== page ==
Willie Bester: Family Unit (1993)
In this work Bester commemorates the lives of women trapped in the rural periphery of industrialised southern Africa. As was the theme in Migrant Labourer, the husbands have to live far away from their families in hostels in order to support them as a result of Apartheid. Therefore the women are left in the townships to raise the family and they form the cornerstones of the family. Without the incredible strength of the woman, the tension and hardships of this lifestyle would break the family unit.
The central panel shows a woman cutting a pineapple. This shows the mother's nurturing nature, and the detailed hand reaching out to receive some pineapple supports this. It also shows how important Bester considers the mother's feeding and caring of her children. Bester also includes a gun (an AK-47) and bandolier indicating the role he feels mothers play as peacemakers in a society at war with itself. Also, often in township violence the first people killed are the women, as they always put themselves on the front lines as the protectors of the family. The success of the woman as a mother is shown in the lively faces of the two children on either side of her. The numbered cups that appeared in Migrant Labourer are again used, this time to symbolise the uncomplaining acceptance of suffering as a result of Apartheid.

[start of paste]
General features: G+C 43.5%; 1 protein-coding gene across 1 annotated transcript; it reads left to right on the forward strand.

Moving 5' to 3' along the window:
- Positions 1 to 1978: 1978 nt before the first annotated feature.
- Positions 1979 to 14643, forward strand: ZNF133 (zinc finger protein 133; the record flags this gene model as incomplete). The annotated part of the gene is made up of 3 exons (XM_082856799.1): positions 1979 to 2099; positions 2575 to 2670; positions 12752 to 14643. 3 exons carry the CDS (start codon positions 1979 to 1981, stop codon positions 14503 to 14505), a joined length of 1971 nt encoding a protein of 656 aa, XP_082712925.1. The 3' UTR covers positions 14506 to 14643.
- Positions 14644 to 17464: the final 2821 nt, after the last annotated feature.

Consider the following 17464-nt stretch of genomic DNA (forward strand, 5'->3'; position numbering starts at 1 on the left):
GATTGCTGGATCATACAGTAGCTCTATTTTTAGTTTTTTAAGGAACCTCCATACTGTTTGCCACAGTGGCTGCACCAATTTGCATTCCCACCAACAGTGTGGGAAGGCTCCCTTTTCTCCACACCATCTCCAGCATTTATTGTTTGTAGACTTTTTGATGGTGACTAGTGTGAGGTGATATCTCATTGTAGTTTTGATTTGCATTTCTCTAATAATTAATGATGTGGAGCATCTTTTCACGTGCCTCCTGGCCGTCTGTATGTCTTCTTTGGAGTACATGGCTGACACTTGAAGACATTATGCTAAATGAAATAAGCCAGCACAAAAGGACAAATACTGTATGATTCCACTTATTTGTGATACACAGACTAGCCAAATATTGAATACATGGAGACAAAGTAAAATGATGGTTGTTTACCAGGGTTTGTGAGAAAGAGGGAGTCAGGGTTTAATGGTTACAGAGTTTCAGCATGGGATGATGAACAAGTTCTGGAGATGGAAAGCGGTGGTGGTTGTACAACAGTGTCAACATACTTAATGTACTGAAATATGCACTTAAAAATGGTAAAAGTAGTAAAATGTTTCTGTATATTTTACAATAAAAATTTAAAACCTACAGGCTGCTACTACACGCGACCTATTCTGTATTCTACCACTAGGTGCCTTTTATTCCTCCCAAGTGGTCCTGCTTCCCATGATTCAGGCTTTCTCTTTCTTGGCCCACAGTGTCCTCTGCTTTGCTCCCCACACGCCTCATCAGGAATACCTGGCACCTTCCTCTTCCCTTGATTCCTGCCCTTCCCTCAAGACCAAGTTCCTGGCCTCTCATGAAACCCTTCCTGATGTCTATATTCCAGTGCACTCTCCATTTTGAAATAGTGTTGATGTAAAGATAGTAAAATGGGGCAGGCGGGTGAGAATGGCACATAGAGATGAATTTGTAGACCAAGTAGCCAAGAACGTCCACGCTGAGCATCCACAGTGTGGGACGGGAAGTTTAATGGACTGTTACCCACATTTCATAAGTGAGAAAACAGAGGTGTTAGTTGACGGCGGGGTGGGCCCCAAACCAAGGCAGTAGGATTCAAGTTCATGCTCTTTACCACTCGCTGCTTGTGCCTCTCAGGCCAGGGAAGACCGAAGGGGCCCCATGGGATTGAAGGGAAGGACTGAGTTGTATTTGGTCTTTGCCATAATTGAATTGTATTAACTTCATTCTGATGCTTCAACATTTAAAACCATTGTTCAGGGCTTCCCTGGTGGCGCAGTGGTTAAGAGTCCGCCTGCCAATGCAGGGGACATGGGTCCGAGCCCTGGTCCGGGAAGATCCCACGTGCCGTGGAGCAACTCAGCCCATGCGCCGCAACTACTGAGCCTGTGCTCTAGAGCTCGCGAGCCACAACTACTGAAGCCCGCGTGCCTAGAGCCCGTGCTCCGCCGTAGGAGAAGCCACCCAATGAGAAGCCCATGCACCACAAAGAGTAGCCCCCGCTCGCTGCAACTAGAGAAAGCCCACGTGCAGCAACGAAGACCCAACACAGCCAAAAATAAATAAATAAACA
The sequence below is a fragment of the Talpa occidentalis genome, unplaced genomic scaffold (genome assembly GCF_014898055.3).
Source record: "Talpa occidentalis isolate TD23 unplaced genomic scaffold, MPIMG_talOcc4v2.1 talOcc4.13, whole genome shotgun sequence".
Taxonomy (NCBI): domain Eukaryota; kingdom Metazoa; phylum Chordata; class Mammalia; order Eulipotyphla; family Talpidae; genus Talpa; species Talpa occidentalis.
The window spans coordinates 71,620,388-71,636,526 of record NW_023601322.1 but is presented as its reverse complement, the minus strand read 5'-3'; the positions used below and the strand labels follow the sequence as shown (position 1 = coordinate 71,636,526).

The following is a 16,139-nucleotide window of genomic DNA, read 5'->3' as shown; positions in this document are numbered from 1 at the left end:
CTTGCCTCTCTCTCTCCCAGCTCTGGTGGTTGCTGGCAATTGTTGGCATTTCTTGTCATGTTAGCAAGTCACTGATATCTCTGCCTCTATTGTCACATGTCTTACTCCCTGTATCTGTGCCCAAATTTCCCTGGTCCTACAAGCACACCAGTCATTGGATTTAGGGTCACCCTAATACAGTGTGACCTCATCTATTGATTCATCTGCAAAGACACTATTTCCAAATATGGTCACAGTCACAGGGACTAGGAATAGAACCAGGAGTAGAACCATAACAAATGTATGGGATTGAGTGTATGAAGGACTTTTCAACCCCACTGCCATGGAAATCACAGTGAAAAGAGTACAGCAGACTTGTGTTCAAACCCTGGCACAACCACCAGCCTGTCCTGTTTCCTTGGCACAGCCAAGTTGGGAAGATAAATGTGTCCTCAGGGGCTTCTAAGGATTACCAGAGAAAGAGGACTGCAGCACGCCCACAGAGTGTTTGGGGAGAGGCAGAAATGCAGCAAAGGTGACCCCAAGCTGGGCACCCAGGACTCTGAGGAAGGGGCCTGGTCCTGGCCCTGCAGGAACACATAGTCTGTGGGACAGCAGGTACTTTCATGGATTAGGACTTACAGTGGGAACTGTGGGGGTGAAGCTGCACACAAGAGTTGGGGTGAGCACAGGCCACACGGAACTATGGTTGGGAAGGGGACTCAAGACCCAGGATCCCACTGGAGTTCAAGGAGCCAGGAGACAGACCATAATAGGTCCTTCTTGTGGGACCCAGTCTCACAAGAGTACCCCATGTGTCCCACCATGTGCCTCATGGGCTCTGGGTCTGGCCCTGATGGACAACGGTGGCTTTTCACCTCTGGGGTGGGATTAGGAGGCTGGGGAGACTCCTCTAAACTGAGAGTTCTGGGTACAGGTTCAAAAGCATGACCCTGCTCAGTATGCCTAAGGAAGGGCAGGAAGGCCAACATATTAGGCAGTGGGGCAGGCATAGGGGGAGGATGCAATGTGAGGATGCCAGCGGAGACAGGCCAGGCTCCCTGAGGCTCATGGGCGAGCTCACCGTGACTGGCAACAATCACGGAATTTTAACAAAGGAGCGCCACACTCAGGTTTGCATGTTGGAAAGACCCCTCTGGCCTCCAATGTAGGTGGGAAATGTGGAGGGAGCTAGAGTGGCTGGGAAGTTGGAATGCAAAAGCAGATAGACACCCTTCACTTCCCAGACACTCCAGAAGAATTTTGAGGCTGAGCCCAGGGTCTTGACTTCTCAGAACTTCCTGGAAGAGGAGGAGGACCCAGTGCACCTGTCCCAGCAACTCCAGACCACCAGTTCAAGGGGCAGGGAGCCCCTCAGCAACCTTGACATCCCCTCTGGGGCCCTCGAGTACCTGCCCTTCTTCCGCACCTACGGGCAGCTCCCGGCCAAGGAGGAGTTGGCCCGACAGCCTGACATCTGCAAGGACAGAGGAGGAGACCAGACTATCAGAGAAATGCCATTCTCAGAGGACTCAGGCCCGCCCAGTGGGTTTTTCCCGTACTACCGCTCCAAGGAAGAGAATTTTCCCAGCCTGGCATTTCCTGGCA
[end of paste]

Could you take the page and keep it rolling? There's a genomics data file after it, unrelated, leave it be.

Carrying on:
The image of the woman is framed by four roughly cut pieces of wood showing her rural environment. Some parts of the wood are painted in the style of rural wall painting. The rural setting is also shown by the calabash below the central frame, the xylophone made of animal bones and the child's catapult at the bottom left of the painting.
Men are purposely left absent from this work because they are confined to the industrial world except for three weeks of the year, for the Christmas holidays.